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The History of Sex in the DSM

Lesbian couple and baby on beach
Homosexuality was removed from the DSM in 1974, a major milestone for the "psychiatrists' bible." (Image credit: <a href=""> Dubova</a>, <a href="">Shutterstock</a>)

The Diagnostic and Statistical Manual of Mental Disorders began its life in the 1950s as a theoretical tome. Psychoanalysis still influenced psychiatry strongly, and early editions of the book drew on Freudian theories such as castration anxiety (an unconscious fear supposedly developed in early childhood) to explain sexual "deviance," as it was then called.

In the late 1960s, biochemistry became more influential, and psychiatry started moving away from theory and toward empirical, evidence-based diagnoses. In 1973, the American Psychiatric Association removed homosexuality from the DSM list of paraphilias. But psychiatrists replaced homosexuality in the new 1980 edition was "ego-dystonic homosexuality," which was used to describe people who were distressed about their homosexuality. Eventually, in 1986, that diagnosis was dropped, too.

The evolution of the paraphilias has in some ways echoed that of homosexuality. In the 1980 DSM and in later revisions, psychiatrists grappled with whether paraphilias alone are enough to qualify as mental disorders or whether distress about having one is required. The current edition, the DSM-IV-TR, holds that distress is necessary in most cases. But for paraphilias involving non-consenting parties, just acting on the urge is enough to qualify as mentally ill. Those paraphilias include pedophilia (attraction to children), voyeurism (spying on others), exhibitionism (exposing oneself in public), frotteurism (rubbing against a non-consenting person) and sadism (inflicting pain).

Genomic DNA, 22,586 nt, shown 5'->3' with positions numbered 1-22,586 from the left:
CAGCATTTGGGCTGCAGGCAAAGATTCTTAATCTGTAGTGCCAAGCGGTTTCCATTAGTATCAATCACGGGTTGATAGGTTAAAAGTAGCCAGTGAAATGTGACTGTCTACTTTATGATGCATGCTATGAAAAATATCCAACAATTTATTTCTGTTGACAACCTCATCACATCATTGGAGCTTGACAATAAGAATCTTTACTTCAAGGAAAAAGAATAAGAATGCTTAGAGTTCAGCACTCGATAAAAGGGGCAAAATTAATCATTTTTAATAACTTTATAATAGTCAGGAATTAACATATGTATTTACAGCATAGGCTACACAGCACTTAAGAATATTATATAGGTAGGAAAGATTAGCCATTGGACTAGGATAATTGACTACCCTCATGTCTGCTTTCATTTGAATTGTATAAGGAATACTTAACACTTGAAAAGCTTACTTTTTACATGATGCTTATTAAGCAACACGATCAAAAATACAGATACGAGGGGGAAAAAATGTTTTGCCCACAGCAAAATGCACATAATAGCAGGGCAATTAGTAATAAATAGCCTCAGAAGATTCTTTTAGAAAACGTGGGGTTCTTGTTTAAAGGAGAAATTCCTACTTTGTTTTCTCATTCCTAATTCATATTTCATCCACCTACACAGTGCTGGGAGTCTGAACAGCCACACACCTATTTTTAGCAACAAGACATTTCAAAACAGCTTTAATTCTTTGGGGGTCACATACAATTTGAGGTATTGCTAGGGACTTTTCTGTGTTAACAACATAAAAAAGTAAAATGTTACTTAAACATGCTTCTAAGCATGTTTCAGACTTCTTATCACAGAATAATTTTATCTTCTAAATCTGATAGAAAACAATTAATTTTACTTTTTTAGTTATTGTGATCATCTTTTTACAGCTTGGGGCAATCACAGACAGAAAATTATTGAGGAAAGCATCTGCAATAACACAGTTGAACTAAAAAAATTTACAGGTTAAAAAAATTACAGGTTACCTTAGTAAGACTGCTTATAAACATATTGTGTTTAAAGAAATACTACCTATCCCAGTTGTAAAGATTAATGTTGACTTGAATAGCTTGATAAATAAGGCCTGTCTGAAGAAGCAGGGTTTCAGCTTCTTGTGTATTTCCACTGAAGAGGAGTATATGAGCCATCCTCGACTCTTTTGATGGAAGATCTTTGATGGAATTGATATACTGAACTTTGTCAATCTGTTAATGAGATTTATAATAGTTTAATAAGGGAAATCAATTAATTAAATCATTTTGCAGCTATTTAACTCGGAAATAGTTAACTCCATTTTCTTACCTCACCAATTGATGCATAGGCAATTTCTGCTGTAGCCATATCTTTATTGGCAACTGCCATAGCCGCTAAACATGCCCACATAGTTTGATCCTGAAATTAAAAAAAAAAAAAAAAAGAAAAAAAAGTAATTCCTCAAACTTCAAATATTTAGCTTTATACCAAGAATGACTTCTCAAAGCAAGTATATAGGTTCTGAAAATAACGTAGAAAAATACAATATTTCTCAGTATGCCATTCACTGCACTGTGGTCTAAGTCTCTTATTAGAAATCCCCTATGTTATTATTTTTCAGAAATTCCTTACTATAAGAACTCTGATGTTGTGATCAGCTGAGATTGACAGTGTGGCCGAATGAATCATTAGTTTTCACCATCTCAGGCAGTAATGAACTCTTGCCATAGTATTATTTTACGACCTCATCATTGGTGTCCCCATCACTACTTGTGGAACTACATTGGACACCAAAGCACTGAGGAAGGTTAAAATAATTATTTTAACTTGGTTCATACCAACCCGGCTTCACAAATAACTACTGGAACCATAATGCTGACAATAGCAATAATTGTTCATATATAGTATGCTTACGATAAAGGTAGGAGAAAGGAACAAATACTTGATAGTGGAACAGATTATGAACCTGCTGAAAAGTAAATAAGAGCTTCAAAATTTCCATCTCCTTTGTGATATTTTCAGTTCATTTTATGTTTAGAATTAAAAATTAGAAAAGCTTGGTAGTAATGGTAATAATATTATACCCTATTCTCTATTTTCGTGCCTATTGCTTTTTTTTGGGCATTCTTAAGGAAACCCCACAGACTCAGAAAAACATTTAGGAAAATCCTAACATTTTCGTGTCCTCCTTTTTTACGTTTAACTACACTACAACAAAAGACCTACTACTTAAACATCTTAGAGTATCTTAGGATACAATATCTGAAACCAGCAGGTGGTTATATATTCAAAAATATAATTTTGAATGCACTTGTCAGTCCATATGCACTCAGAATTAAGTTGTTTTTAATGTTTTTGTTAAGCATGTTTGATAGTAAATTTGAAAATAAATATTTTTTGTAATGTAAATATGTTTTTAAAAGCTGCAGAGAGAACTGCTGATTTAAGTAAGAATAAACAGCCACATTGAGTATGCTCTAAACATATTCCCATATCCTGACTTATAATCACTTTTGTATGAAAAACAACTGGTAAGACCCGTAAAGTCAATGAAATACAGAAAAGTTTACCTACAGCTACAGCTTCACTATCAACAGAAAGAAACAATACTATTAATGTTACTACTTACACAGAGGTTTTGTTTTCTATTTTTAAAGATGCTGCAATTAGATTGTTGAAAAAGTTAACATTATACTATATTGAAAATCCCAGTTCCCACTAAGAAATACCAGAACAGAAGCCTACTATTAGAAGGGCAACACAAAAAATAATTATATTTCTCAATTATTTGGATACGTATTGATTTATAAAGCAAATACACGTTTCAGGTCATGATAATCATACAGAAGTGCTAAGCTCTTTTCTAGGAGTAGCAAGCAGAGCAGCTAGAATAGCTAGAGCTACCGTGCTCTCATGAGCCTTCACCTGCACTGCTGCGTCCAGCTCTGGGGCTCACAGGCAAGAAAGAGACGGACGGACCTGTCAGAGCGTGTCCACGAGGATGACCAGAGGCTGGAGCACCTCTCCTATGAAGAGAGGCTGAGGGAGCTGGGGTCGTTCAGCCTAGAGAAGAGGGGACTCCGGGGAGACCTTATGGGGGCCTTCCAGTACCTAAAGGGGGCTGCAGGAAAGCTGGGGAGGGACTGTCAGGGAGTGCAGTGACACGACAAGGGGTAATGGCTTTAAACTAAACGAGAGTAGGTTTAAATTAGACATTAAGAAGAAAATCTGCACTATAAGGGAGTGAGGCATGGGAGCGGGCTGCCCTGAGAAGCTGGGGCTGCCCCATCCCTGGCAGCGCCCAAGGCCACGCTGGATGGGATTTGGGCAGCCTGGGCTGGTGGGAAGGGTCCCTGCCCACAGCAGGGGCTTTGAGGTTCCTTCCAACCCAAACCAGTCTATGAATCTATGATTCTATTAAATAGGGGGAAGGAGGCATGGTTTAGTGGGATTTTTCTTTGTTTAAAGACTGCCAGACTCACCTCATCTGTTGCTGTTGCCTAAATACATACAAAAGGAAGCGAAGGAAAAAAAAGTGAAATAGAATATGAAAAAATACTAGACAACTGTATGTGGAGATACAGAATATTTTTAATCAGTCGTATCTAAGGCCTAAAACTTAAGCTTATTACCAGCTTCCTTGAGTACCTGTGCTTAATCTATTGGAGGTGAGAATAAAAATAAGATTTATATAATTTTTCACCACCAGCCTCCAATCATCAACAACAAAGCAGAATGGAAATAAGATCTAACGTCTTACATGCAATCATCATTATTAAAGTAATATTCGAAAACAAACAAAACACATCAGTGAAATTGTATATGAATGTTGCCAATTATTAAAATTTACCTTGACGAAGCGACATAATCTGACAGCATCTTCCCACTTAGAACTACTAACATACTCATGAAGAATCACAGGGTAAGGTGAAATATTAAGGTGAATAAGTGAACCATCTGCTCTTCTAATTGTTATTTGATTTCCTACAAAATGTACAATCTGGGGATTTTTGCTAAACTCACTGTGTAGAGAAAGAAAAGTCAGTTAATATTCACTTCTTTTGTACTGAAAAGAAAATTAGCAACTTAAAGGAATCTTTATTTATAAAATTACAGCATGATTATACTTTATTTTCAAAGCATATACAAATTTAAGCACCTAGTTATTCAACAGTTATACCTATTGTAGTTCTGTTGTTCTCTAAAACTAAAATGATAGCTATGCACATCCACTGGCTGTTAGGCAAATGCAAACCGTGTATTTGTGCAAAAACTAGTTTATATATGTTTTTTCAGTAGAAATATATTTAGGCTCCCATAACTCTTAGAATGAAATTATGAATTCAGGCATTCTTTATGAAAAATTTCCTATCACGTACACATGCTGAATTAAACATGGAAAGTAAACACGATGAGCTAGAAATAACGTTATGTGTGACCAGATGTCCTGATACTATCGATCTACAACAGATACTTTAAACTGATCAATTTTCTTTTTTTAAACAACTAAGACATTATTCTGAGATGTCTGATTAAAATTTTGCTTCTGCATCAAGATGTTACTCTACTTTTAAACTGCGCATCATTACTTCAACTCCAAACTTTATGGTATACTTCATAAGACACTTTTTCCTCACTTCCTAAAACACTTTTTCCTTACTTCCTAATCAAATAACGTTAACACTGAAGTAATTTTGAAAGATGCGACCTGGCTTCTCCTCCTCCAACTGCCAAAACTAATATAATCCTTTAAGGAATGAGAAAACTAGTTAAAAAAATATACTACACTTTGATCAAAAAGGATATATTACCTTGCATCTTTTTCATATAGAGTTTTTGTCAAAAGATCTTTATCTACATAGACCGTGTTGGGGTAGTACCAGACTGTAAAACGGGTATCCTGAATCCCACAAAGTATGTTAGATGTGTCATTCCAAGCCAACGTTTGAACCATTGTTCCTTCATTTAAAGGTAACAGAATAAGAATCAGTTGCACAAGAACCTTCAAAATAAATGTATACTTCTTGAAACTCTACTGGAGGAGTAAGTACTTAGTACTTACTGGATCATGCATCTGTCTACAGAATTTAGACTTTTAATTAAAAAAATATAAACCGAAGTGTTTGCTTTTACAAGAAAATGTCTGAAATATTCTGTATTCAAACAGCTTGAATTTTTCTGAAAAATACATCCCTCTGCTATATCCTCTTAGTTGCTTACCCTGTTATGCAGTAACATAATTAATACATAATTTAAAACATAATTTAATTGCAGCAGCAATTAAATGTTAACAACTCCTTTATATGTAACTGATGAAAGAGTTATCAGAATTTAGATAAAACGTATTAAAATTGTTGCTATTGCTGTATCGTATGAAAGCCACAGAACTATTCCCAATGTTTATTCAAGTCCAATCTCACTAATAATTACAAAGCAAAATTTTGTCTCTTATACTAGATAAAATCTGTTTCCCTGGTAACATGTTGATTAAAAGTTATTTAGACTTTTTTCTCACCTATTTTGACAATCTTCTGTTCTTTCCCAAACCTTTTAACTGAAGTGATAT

The newest DSM, the DSM-5, will likely continue that tradition, but with extra clarity. The proposed changes involve defining "paraphilias" as unusual sexual interests, but not mental disorders. To qualify for a "paraphilic disorder," patients will have to experience distress about their sexual desires or actions, or those actions will have to harm others.

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Stephanie Pappas
Stephanie Pappas is a contributing writer for Live Science. She covers the world of human and animal behavior, as well as paleontology and other science topics. Stephanie has a Bachelor of Arts in psychology from the University of South Carolina and a graduate certificate in science communication from the University of California, Santa Cruz. She has ducked under a glacier in Switzerland and poked hot lava with a stick in Hawaii. Stephanie hails from East Tennessee, the global center for salamander diversity. Follow Stephanie on Google+.